Southern Narratives

 Band of Brothers – Q&A with Needtobreathe

South Carolina’s own Needtobreathe is back with a new record and a new sound. Here’s a Q & A with band member Seth Bolt.

Y’all have said that the new album H A R D L O V E is different and adventurous for the band. How so?

Our South Carolina roots have always shaped our sound. I think we could make an all out dance record and it would still have a Southern accent. It can take years for a band to craft a sound they can call their own. We’ve been a band now for 15 years and every time we write and record a new record we feel more freedom to explore new sounds. H A R D L O V E is our foray into the land of synthesizers and heavy drumbeats, so this is the biggest sounding record we’ve ever made.  

You recently announced the second leg of your TOUR DE COMPADRES. What can we expect to see on stage this year?

And spoil all of the surprises? No way! (laughter) I have no idea how many 18 wheelers it’s going to take to move this show from city to city, but we are all very pleased with how big the show looks and feels, so far. We’re gonna have video for the first time because our crowds have grown to 10,000+ and we want everyone from the pit to the back row of the arena to feel like they are connected with us. Okay, okay…a few hints: a dance party with Mat Kearney, gold limousines, a 9 iron, and some ice cubes.

The tour will have you going non stop for four months. How do you keep yourselves entertained on the road?

The whole idea behind TOUR DE COMPADRES is creating a one-of-a-kind mini-festival…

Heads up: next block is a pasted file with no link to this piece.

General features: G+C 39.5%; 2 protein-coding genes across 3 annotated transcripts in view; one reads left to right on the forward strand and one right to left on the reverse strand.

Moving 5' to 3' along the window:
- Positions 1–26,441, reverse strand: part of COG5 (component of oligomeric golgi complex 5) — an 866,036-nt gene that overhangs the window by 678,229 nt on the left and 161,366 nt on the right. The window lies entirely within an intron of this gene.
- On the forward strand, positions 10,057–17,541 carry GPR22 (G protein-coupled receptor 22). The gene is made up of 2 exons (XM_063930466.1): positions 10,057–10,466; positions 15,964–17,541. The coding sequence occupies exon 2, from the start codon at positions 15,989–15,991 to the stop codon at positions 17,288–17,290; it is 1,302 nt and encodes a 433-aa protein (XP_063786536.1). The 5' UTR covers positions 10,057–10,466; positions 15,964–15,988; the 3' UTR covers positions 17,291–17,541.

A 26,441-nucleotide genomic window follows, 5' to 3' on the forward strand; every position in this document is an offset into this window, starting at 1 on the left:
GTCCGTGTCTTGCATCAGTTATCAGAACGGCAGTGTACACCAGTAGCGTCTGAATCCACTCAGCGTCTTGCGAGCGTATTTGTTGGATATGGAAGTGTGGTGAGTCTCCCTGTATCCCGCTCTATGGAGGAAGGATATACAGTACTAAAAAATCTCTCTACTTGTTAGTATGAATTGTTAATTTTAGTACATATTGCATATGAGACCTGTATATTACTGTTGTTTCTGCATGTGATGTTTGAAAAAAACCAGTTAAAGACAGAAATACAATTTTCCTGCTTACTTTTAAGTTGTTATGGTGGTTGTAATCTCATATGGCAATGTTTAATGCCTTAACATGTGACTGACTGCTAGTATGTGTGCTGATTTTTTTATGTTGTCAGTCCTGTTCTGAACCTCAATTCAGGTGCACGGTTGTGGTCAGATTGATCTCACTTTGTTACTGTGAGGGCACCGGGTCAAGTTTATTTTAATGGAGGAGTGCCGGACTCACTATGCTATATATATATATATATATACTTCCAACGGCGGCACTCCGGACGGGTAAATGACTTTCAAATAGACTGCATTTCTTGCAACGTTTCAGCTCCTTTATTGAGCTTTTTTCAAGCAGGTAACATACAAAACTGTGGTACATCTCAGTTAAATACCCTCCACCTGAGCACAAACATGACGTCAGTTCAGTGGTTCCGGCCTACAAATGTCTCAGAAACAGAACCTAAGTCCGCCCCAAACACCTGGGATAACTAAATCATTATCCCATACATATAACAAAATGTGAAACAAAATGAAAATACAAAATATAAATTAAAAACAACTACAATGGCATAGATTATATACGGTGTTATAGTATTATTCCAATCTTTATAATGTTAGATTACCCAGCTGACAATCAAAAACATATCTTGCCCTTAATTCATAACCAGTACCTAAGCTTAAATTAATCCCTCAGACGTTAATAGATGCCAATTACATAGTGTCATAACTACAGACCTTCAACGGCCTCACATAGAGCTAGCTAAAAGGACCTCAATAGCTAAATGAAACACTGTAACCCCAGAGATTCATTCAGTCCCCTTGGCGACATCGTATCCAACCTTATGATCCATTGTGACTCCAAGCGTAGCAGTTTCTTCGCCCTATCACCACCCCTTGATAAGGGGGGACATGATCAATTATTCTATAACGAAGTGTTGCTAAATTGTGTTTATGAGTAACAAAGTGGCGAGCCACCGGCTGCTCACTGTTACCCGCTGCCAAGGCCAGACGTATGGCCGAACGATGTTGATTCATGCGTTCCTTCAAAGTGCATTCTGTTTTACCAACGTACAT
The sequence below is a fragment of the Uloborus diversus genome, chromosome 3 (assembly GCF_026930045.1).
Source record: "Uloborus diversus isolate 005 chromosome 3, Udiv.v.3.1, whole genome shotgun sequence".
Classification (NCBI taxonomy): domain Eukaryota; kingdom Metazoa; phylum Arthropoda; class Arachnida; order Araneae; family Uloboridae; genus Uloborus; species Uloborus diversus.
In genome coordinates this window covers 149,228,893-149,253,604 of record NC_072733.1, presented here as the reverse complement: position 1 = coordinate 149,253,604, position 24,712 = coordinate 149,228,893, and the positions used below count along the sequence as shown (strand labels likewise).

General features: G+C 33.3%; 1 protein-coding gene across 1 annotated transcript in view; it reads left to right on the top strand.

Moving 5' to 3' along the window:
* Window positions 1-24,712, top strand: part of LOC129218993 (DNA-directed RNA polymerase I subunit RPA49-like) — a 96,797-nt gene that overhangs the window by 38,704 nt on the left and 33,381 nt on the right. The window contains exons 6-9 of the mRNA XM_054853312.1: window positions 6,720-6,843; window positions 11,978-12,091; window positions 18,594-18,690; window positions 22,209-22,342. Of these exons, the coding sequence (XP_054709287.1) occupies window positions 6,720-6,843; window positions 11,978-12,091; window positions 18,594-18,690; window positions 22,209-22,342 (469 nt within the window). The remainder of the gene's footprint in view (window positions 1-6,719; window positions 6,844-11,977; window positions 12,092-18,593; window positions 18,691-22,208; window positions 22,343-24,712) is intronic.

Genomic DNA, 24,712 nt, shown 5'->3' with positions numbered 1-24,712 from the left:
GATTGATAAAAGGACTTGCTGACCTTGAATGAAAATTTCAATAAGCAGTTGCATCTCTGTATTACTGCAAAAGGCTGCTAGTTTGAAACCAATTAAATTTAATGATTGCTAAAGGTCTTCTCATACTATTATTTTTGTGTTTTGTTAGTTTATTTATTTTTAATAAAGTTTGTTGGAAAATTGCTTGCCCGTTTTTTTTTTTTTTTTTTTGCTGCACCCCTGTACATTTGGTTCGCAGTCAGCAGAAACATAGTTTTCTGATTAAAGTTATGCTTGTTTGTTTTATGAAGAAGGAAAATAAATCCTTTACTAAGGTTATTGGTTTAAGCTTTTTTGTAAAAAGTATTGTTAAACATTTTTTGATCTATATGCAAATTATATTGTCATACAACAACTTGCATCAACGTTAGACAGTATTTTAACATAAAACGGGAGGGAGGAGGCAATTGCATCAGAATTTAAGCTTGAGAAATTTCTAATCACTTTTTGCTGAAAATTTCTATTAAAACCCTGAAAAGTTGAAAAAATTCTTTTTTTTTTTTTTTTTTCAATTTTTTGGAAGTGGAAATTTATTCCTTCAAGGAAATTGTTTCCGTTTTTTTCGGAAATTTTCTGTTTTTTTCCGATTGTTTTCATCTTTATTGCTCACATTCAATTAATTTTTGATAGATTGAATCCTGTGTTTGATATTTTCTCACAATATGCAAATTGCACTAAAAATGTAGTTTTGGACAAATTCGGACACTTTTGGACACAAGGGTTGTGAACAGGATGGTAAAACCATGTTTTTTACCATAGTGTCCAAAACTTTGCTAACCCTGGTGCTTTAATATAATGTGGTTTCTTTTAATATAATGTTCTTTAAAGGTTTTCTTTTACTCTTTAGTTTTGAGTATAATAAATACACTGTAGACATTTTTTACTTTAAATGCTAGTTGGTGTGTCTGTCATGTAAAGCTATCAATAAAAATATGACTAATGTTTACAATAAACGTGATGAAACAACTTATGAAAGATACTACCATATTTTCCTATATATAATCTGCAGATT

1. All the bands are friends and grew up touring together.

2. These lineups are probably a once-in-a-lifetime pairing because each band is a headliner in their own right.

3. It’s everything you love about a music festival minus walking from stage-to-stage in the hot sun.

TOUR DE COMPADRES is our way of guaranteeing that touring will be fun for us and for our fans. If only we could fit everyone backstage for the late-night jams and collaborations.

Y’all always do an unplugged song (no microphones) during your live shows. How did that start?

We saw Will Hoge sing “Carousel” unplugged at The Handlebar. He was standing on top of the bar with his acoustic guitar and you could hear a pin drop. It was then and there we realized the powerful connection we can have with the crowd when we push all of the technology to the side for a moment. Also, we’ve been harmonizing our voices since we were 7 years old (we were the de facto stars in many low-budget Christmas musicals when we went to school together—and I’m very glad none of it has made it to YouTube).

Tell us about the Needtobreathe Classic.

The NEEDTOBREATHE Classic is an annual golf tournament that raises money for OneWorld Health (OWH), a Charleston based non-profit that builds health clinics in developing countries. The tournament raises awareness and resources that directly impact the lives of everyday people who have ZERO options for healthcare where they live. 

We have seen OneWorld Health save and enhance the quality of life for over 100,000 of our brothers and sisters living well below the poverty line. A profound priority shift happened in me the first time I watched a 4-year-old boy named Ronald smile from ear-to-ear as he finally took his first steps with leg braces provided by OneWorld Health. His muscles were very weak from Yellow Fever. They were able to treat that too. His mother cried and kept saying “God bless you” in Swahili. Life changing moments like this happen every day and OneWorld Health is growing rapidly because it has a sustainable business model which people love because they know that the money they donate will be multiplied.

 I have to brag on our fans. They realize how important this is. Last year, our fans raised enough money to build a brand new OneWorld Health clinic in Nicaragua (~$250,000)! We are more proud of this than any amount of success we’ve had in the music industry.